When my grandmother was a young child, no older than ten years of age, she embarked on a remarkable feat to save all four of her siblings from a deadly blaze. She told me this one afternoon whilst I sat upon a frayed rug, tinged with a burnt orange hue as she sipped a glass of Sauvignon Blanc, chuckling to herself. Her grey hair, embellished with streaks of blonde, was in its usual style, plaited and then twirled into a bun. A headband kept any loose strands from framing her face. It was a worker’s style, a practical choice for physical activity.
I knew she’d worked as a paediatric nurse for years, I knew that she had met Thatcher, but my Nan, the local hero? This was a revelation.
One night she had woken to the heat radiating from beneath her. I had originally remembered it being the smell of the smoke and yet if that had been the case, she wouldn’t have escaped her slumber. I remember now; she thought it was Christmas. She thought her parents had lit the fire below.
She had ventured downstairs and noticed the door to the kitchen slightly ajar. She reached for the handle and recoiled, her hand throbbed profusely from the sensation of the tight burn. Here, she had realised the harsh position she had been thrust into; there was no opportunity for a getaway attempt through the front door.
I wonder if she ever really registered the pain soaring through her hand. The adrenaline must have taken care of that issue as she hastily climbed the stairs and woke each of her siblings.
As the oldest sibling she must have felt a drive of protectiveness and responsibility as it seems she had little regard for her own safety. She went straight to the youngsters. Whilst each child woke, she rid each of their beds of the bedding, rushed to one of the windows and threw the duvets and pillows to the ground below. The accumulation of the padded material made a cushioned fall for each of the children.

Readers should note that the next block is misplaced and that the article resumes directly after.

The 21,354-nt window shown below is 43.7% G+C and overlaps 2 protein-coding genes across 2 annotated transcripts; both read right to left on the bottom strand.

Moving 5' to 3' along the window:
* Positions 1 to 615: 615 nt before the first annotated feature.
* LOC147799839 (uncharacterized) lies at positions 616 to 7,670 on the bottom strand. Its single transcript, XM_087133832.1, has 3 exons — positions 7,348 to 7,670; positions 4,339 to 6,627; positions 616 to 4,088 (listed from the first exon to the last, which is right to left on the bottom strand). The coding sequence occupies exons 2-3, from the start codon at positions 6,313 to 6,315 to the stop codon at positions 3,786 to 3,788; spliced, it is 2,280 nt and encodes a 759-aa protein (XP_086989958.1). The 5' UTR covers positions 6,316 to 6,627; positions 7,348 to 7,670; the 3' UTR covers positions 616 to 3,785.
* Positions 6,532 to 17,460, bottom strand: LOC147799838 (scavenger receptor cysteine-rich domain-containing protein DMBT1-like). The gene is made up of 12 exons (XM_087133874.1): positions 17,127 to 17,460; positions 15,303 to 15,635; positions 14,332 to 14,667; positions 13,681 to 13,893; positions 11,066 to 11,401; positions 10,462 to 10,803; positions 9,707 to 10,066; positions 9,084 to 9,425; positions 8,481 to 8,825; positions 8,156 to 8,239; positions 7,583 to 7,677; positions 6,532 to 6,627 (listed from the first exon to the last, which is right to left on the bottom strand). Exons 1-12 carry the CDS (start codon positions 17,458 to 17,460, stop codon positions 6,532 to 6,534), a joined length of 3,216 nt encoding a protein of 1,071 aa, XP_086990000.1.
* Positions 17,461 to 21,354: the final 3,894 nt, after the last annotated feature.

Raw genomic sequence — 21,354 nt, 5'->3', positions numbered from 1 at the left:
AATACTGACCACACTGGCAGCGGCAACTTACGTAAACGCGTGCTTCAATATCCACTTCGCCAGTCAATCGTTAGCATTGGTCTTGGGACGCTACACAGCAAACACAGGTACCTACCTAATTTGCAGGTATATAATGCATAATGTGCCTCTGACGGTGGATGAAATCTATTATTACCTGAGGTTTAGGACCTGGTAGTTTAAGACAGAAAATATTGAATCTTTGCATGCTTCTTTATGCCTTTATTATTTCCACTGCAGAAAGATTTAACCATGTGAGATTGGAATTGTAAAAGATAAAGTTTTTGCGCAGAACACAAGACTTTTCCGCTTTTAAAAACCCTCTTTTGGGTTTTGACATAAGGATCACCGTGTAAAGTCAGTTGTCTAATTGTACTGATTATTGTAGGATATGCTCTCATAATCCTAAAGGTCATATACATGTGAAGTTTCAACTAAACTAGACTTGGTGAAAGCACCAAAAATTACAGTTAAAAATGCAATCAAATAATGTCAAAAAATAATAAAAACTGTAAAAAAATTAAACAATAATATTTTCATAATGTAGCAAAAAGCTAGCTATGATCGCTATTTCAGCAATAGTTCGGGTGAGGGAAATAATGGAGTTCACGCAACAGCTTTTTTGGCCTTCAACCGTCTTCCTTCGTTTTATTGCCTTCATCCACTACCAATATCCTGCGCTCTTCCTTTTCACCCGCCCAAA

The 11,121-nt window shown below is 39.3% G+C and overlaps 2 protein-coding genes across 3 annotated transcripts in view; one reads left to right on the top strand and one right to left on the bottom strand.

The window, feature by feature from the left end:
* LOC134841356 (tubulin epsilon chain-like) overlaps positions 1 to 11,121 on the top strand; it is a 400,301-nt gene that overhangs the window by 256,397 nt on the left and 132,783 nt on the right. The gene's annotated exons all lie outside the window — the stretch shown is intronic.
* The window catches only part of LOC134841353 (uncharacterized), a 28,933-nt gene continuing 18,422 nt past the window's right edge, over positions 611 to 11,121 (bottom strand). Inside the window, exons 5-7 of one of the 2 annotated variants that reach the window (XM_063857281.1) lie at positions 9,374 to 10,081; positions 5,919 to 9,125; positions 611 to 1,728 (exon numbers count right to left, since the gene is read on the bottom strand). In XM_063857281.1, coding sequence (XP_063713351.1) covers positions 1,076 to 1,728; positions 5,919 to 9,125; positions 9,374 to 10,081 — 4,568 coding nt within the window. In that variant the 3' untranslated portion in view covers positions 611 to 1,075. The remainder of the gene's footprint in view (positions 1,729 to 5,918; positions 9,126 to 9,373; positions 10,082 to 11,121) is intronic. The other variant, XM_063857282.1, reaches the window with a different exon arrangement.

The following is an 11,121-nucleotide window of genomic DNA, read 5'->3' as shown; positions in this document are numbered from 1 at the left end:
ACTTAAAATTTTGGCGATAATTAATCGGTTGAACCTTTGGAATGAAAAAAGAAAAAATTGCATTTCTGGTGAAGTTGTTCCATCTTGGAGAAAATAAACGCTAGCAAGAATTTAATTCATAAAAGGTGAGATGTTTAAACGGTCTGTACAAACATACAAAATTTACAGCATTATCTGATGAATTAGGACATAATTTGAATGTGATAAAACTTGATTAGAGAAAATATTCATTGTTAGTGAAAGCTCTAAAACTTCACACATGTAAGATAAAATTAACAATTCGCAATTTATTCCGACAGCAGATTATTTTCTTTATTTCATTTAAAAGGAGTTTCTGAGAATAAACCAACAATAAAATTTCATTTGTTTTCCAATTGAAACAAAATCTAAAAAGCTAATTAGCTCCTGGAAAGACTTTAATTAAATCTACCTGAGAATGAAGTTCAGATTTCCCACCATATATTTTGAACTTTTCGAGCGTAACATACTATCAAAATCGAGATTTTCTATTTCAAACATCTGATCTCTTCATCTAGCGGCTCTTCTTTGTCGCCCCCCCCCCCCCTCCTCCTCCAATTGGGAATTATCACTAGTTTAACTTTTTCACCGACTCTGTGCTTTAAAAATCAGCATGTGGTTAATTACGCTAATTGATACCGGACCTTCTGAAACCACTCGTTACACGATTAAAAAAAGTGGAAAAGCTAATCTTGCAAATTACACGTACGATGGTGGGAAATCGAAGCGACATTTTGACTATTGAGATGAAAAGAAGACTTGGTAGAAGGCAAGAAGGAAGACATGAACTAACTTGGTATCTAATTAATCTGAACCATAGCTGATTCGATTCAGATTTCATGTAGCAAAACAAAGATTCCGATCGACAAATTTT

And so she threw each of her siblings out of the window and into the soft clutches of the linen, before turning back for what could have been a final glance at her room. With a deep breath, she herself leapt from the window and escaped the potential horror locked within the four walls.
“I even had my own little bit in the paper” she said. She grinned and leaned forward, her eyes the liveliest they had been for a while.
I beamed at her. “That’s so awesome!”
Awesome is a word that I often find myself, and many others, using without recognition for the original meaning of the word. I myself often use it as a synonym for ‘cool.’ And yet, this was perhaps one of the few moments in memory where I felt a sense of awe at something present in reality.
The most recent interaction between my Nan and I revolved around a funeral. Her mind was in a remarkably good place considering she had lost the love of her life. Of course, she still cries; even in trying to retain her unaffected persona, it’s impossible not to let the pain seep through.
As it happens, a misunderstanding of a conversation had her in absolute stitches.
We discussed my mother’s anticipation regarding seeing particular people in such a public service, my Nan suggesting “we’ll just give her a large drink.”
The ebb and flow of the conversation caused me to believe we were talking about the woman my mother was concerned about and my ingenious plan was to sprinkle some cyanide in the drink. After my mistake was clarified, Nan erupted into fits of giggles.
“All we’d need,” she chuckled, “is six or seven capsules of sleeping tablets and we could empty them into the drink and it would be done!”
After a good few seconds of undisturbed laughter, she turned to me, expression comically serious, and said. “Where can you get sleeping tablets?”
I snorted. “Sainsbury’s?”
“Sainsbury’s?!” She was incredulous.
“They have a pharmacy!” I was indignant.
“I think you need a prescription” she pondered.
And with that, the laughter returned.